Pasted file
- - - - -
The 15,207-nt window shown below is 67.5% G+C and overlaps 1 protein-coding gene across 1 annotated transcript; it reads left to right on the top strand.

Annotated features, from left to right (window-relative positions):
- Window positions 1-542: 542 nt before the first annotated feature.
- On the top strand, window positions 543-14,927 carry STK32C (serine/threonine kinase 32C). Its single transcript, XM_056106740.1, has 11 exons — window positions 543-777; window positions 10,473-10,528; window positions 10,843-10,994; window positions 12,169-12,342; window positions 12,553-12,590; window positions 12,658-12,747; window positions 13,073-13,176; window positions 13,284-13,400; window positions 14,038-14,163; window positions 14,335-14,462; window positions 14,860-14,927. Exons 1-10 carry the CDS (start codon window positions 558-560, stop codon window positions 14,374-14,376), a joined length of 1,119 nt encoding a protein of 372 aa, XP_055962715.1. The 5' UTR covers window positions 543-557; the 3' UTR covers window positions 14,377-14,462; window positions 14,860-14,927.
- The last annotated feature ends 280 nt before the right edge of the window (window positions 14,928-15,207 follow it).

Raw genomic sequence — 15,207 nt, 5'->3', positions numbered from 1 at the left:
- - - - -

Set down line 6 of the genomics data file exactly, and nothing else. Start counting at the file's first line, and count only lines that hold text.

Raw genomic sequence — 15,207 nt, 5'->3', positions numbered from 1 at the left: